Software apps and online services
The objective of this project was to create a prototype for a low-cost device to monitor pressure on industrial equipment in remote locations using cellular data.
The following is a a step by step walkthrough of the project following the flow of data from the pressure transducer to the email notification generated by the script attached to the Google Sheet.
The pressure transducer converts pressure to an analog electrical signal.
The Arduino Uno converts the analog signal from the pressure transducer into pressure (psi).
When communicating between two Arduino devices via Serial:
- Connect RX on Device #1 to TX on Device #2
- Connect TX on Device #1 to RX on Device #2
- The devices must have a common ground
Data Transmission Frequency (Uno to MKR GSM 1400)
- NORMAL: Every 30 minutes (transmitFrequency) the Uno will serial.print data to the MKR GSM 1400 which will transmit the data to the cloud.
- HIGH/LOW TRIGGER: If the pressure goes above 40 psi (highTrigger) or below 20 psi (lowTrigger) and stays there for greater than 2 minutes (dtLastTriggerLimit) the Uno will serial.print data to the MKR GSM 1400 which will transmit the data to the cloud.
- DEMAND POLL: If pin A1 on the Uno is pushed high it will serial.print data to the MKR GSM 1400 which will transmit the data to the cloud. Note: pin A1 is named "buttonPin" in the sketch for the Uno. There are 2 ways that pin A1 on the Uno can get pushed high. (1) There is a push button on the breadboard. (2) If pin A3 on the MKR GSM 1400 is high it will push pin A1 high. Since pin A3 is controlled by an input in the Arduino Cloud, the current pressure can be obtained remotely at any time without having to wait for a regularly scheduled data transmission.
- The sketch for the Uno could be modified so that multiple inputs like temperature, humidity, battery voltage, etc. could be monitored with high and low setpoints in addition to pressure in the current version.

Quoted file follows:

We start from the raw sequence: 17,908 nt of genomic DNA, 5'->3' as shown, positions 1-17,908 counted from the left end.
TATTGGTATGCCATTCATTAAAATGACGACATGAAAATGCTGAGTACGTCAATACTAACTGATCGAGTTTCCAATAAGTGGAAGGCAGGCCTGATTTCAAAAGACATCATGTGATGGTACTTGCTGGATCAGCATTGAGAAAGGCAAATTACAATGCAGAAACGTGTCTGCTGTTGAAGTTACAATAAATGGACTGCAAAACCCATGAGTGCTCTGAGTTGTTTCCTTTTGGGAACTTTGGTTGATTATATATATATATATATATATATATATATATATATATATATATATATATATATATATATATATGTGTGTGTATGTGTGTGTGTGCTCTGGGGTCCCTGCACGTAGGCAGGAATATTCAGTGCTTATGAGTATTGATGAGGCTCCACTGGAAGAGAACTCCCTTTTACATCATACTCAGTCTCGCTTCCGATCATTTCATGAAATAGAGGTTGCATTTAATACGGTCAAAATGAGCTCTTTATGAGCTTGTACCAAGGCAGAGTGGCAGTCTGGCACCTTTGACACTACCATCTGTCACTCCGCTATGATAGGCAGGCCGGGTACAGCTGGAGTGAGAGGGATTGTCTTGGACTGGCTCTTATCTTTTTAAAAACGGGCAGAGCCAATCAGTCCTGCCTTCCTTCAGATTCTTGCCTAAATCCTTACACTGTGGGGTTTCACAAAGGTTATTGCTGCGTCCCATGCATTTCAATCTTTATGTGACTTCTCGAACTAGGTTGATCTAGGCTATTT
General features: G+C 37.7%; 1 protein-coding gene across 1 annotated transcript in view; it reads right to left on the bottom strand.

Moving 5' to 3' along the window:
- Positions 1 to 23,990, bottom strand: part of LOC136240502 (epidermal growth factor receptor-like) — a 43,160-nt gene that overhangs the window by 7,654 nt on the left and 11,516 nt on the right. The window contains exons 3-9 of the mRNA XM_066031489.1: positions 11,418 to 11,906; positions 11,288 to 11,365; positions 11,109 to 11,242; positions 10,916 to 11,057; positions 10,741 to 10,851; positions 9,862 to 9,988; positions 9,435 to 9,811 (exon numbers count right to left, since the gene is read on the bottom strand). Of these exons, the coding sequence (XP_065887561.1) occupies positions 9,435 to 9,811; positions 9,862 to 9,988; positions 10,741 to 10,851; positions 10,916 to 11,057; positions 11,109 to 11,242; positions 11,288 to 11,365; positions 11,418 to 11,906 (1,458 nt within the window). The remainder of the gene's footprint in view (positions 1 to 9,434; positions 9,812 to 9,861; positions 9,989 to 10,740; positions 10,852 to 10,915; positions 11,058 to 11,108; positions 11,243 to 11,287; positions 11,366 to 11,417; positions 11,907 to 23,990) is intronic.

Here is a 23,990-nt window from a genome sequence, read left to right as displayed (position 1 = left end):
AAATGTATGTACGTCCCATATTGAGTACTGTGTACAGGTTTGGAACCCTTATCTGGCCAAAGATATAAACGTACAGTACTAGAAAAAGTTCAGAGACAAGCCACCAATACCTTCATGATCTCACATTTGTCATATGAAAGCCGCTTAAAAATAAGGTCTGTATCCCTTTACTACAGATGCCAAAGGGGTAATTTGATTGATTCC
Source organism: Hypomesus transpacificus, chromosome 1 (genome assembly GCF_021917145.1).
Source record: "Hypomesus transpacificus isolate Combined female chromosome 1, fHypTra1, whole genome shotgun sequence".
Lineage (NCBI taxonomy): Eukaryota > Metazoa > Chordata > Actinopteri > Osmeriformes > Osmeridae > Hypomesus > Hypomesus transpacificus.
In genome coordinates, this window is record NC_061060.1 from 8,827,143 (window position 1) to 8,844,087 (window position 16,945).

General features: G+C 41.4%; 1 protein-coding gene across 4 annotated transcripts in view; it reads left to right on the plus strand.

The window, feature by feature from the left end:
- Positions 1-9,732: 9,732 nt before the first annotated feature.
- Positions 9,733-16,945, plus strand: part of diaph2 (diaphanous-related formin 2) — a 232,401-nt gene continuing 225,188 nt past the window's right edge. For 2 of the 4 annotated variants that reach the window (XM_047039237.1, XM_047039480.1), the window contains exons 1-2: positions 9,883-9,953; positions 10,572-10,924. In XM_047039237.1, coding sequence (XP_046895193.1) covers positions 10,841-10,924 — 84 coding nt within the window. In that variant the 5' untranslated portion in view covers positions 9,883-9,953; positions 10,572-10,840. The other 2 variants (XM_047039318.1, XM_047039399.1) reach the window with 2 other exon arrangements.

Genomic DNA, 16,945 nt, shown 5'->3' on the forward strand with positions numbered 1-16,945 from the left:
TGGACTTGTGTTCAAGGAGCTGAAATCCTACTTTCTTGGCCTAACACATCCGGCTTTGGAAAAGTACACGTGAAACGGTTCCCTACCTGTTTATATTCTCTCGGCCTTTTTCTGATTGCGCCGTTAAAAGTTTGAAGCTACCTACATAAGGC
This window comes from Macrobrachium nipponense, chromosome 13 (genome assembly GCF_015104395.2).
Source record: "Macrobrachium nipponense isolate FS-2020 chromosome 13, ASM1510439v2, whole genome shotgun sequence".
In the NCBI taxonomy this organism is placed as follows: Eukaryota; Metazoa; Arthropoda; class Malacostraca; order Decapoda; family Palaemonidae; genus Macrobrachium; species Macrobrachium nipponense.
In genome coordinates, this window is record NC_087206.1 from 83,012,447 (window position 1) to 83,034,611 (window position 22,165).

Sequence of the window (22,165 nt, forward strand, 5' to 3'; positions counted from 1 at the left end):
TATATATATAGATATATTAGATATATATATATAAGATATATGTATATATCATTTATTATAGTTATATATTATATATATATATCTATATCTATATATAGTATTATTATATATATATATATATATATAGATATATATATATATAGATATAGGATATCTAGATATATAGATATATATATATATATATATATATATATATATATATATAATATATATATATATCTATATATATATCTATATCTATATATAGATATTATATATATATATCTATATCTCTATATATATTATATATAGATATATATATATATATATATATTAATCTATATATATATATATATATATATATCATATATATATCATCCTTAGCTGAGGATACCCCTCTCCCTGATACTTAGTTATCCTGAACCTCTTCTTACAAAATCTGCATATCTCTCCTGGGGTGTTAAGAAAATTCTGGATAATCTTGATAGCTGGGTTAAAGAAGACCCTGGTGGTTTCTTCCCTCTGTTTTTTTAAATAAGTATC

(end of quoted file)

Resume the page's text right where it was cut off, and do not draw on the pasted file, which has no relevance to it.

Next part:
- The code used to convert the analog signal from the pressure transducer into pressure (psi) is based off the instructions given in the following YouTube video: https://www.youtube.com/watch?v=AB7zgnfkEi4
- The following post on the Arduino Forum covering "Serial Input Basics" was very helpful when it came to writing the code to communicate from one device to the other using serial data: https://forum.arduino.cc/index.php?topic=288234.0
The code used for the Arduino Uno in this project is attached with comments explaining key information.
File Name: "InstrumentReader"
The MKR GSM 1400 processes serial data from the Arduino Uno and transmits the data to the Arduino Cloud using cellular data.
It is worth noting that in the code for the MKR GSM 1400 you'll see Serial1.read as opposed to Serial.read. The reference material on the Arduino website gives a good explanation. The table in the image below shows that the TX/RX pins on MKR boards are accessed via Serial1.
This project is setup with 2 variables in the Arduino Cloud. The image below shows how these variables are displayed in the dashboard on the Arduino Cloud.
The first variable named "dataStringCloud" is effectively a package of all the data from the device. This approach was taken as opposed to one variable for each value to simplify processing the data in Google Sheets. With individual variable names, it was difficult to tell the difference between a value staying the same and a value that did not get updated. The data from this package is parsed in Google Sheets.
The second variable named "pinCloud" is used to control the MKR GSM 1400 from the Arduino Cloud. There is a switch function in the sketch that controls the action based on the value of pinCloud. When pinCloud = 1, pin A1 is pushed high causing an LED on the board to light up. When pinCloud = 2, pin A3 is pushed high which leads to the Arduino Uno sending the current data as described above.